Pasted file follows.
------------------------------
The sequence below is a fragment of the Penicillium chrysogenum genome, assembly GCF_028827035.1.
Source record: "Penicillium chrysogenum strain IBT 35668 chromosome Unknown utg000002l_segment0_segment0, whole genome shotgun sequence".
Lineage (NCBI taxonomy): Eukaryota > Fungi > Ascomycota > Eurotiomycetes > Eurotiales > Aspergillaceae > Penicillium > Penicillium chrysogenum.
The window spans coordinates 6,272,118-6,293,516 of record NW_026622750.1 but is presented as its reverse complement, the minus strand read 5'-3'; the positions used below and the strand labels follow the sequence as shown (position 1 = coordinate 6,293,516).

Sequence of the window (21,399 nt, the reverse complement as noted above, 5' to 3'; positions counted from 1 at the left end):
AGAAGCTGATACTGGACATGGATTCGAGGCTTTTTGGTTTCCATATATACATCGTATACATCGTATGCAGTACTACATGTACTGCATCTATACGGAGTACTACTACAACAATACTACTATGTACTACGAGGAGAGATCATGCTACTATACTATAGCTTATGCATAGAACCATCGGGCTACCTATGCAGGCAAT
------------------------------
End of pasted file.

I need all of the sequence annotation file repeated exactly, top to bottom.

The sequence below is a fragment of the Penicillium chrysogenum genome, assembly GCF_028827035.1.
Source record: "Penicillium chrysogenum strain IBT 35668 chromosome Unknown utg000002l_segment0_segment0, whole genome shotgun sequence".
Lineage (NCBI taxonomy): Eukaryota > Fungi > Ascomycota > Eurotiomycetes > Eurotiales > Aspergillaceae > Penicillium > Penicillium chrysogenum.
The window spans coordinates 6,272,118-6,293,516 of record NW_026622750.1 but is presented as its reverse complement, the minus strand read 5'-3'; the positions used below and the strand labels follow the sequence as shown (position 1 = coordinate 6,293,516).

Sequence of the window (21,399 nt, the reverse complement as noted above, 5' to 3'; positions counted from 1 at the left end):
AGAAGCTGATACTGGACATGGATTCGAGGCTTTTTGGTTTCCATATATACATCGTATACATCGTATGCAGTACTACATGTACTGCATCTATACGGAGTACTACTACAACAATACTACTATGTACTACGAGGAGAGATCATGCTACTATACTATAGCTTATGCATAGAACCATCGGGCTACCTATGCAGGCAAT